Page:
Capital Formation - Explained
What is Capital Formation?
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What is Capital Formation?
Capital formation is the growth in the stock of actual capital in the economy over a particular financial period. In other terms, it means the creation of things that enhance more production. This term is mostly used in the study of macroeconomics. It shares similar meaning with the term capital accumulation. Financial capital, capital goods and human capital all combined lead to Capital formation. The build-up of human capital, financial capital and capital goods all refer to the accumulation of capital. This concept was used by one Economist by the name Adam Smith in his book The Wealth of Nations where he tried to explain why some nations were financially stable than other countries.
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How Does Capital Formation Work?
Capital formation can be explained using the following two perspectives:
- Liberal economists: They believe that capital formation is the heart of economic prosperity. Savings and investment are the most important elements in the development of nations. When the capital formation is at its peak, it will assist societies to advance economically. These economists do not encourage the concentration of capital.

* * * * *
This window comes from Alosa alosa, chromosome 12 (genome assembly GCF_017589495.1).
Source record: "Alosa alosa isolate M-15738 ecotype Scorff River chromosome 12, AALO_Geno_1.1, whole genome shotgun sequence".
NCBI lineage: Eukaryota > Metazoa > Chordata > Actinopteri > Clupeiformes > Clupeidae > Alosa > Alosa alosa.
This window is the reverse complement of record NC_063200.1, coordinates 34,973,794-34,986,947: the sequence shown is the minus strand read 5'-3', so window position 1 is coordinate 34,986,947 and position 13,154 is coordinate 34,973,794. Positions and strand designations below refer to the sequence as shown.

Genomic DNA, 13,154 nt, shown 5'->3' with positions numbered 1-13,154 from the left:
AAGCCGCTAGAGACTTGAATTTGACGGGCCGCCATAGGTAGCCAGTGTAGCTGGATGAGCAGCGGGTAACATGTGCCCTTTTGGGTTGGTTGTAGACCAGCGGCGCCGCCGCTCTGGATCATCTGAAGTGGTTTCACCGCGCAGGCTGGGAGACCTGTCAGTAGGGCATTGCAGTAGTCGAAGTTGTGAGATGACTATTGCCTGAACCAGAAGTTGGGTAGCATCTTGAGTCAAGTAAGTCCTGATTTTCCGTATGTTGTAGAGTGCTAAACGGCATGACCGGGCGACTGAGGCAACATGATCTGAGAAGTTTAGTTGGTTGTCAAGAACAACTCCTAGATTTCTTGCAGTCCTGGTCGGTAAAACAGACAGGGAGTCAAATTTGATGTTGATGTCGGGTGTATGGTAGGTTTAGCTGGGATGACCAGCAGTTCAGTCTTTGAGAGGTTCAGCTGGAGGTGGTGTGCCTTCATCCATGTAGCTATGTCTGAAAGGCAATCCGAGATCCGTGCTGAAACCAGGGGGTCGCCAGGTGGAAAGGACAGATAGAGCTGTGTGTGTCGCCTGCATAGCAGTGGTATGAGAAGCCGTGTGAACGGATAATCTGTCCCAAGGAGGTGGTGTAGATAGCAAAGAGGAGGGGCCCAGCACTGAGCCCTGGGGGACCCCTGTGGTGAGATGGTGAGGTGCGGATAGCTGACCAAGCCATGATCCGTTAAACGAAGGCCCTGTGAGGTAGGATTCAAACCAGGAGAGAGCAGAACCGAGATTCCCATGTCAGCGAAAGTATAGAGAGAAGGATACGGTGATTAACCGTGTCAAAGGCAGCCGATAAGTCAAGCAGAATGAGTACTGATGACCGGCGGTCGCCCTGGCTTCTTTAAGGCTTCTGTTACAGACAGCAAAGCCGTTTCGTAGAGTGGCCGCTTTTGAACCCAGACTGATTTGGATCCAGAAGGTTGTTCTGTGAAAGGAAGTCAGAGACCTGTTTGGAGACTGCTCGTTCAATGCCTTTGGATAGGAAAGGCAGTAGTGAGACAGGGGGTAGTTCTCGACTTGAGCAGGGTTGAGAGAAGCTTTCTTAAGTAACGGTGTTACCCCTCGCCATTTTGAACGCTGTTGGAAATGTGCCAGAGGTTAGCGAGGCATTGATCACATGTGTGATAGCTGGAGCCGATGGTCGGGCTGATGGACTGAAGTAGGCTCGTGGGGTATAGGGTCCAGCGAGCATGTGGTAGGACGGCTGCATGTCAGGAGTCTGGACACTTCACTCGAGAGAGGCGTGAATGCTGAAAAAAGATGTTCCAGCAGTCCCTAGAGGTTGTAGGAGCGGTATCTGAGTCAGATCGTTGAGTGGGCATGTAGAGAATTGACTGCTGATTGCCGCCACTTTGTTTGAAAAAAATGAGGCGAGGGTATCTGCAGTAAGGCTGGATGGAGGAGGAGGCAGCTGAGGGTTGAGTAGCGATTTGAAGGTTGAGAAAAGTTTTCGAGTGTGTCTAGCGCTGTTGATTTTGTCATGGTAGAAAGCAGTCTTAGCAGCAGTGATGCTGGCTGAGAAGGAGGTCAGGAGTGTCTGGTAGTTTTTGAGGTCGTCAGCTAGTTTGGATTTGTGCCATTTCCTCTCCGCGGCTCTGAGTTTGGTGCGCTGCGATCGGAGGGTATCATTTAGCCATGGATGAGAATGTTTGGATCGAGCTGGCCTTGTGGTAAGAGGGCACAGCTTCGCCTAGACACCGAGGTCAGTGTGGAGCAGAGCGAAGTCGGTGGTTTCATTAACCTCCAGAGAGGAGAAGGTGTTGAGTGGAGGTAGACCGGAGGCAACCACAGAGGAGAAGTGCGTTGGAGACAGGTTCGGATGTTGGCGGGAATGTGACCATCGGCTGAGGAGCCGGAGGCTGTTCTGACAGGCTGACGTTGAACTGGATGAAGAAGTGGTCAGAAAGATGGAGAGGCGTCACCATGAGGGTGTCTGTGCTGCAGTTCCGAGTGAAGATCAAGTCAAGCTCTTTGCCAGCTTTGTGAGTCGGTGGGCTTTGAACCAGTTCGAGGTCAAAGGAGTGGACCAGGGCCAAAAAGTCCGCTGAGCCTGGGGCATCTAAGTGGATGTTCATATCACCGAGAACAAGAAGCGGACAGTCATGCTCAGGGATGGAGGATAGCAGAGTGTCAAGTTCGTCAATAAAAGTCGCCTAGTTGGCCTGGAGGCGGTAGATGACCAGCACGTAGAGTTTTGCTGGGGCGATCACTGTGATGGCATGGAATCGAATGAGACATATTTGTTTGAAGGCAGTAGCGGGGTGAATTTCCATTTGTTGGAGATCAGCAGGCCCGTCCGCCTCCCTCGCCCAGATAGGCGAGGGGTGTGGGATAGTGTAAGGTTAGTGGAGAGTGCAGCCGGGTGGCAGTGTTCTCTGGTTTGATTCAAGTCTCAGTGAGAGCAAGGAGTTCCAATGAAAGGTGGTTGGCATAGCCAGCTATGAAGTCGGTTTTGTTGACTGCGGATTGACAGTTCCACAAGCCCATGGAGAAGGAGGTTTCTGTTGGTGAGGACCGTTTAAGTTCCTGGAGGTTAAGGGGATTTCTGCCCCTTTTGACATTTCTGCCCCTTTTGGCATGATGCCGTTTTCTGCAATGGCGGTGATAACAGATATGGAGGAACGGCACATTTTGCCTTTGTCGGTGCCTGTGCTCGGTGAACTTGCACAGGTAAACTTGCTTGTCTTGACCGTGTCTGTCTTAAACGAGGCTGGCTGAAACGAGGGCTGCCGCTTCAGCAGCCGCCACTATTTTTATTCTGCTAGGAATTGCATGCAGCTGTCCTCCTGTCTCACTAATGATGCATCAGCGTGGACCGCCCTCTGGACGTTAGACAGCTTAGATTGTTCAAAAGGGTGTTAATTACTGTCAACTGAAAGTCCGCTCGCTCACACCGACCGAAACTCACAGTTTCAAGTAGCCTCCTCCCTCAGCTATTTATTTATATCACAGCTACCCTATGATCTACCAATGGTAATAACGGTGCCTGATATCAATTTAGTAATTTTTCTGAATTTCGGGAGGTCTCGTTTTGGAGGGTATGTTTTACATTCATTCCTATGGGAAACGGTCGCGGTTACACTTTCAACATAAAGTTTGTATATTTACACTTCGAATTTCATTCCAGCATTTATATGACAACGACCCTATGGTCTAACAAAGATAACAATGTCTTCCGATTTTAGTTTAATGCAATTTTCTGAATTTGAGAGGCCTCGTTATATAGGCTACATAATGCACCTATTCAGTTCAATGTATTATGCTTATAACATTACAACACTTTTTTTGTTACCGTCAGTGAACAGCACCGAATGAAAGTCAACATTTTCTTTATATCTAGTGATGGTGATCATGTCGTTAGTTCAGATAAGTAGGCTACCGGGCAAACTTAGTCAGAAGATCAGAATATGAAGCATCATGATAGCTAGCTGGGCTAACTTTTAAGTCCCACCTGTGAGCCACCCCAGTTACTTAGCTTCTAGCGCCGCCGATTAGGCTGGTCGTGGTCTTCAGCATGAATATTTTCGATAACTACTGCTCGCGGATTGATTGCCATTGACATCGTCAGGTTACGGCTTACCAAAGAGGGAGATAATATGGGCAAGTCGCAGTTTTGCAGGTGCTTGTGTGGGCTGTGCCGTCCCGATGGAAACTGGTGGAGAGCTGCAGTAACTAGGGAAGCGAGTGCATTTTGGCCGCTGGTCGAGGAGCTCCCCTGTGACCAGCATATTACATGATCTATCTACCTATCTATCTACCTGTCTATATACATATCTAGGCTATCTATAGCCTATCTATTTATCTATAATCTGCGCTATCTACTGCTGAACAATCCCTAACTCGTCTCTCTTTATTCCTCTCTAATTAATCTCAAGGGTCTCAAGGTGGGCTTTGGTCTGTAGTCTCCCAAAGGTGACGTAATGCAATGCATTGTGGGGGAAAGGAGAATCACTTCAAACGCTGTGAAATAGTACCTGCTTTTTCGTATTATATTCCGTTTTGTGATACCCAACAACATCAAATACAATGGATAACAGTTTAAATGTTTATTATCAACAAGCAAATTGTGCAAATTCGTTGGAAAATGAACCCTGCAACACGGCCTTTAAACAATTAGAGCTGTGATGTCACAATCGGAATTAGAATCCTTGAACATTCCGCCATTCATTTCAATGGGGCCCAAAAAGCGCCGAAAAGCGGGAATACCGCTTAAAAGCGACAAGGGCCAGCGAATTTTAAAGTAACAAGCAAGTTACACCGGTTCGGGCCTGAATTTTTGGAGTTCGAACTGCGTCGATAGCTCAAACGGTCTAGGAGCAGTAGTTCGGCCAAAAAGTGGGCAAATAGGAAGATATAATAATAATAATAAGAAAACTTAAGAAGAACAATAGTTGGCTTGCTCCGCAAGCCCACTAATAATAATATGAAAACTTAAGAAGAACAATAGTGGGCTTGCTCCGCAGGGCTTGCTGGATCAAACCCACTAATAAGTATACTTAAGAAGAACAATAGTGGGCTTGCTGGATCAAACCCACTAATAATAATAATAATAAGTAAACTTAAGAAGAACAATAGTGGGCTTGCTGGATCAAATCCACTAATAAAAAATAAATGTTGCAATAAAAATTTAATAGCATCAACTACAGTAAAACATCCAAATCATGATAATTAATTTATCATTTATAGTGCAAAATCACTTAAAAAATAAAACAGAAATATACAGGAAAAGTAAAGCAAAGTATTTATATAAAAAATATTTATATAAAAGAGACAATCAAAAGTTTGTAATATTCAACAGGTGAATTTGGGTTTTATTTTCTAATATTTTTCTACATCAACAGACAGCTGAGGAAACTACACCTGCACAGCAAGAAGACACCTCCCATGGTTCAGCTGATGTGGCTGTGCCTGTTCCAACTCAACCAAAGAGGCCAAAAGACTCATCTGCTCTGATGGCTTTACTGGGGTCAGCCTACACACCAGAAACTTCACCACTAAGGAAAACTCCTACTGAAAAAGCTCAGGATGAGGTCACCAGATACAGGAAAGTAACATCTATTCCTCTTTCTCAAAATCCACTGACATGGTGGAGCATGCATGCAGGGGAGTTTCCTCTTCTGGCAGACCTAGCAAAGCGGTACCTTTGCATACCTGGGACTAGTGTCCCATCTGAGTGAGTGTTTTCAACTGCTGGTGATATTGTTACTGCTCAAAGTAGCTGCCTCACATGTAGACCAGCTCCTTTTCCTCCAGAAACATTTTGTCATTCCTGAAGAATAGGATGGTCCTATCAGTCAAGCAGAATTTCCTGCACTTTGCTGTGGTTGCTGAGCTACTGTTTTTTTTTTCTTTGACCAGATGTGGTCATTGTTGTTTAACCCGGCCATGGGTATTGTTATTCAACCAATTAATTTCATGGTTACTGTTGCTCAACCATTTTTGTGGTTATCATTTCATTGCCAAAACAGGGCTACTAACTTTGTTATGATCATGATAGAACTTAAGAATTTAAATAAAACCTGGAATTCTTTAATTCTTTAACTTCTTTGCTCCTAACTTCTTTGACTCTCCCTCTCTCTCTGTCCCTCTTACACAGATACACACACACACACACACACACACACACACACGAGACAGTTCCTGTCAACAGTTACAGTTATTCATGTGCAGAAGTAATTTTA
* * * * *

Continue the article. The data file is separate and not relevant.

- Anti-capitalist economists: They believe that wealth accumulation leads to economic imbalance and suffering to the people and have a strong belief in the investment of capital to benefit all the people. These people advocate for the concentration of capital.
Many authors and economists have collected information that is included between these two radicals with different views. These distinctions make it somehow strange. Adam Smith was one of the economists that referred to this concept in his attempt to explain why some countries were richer than the others. This was captured in his book The Wealth of Nations. According to him, the accumulation of capital led to this economic disparity. Nations would grow richer in the long run if they saved and invested. The availability of human capital, financial capital and capital goods would lead into this since they will be able to produce more. Karl Marx departed from this concept where he argued that capital accumulation led to the exploitation of workers and economic imbalance. Marx believes that it is primitive to accumulate capital because it does not link direct producers with the means of production. He believes that the accumulation of capital is accompanied by:
- The bankruptcy of the peasants: Because they don't own the farms.
- The concentration of wealth: Only a few people have wealth.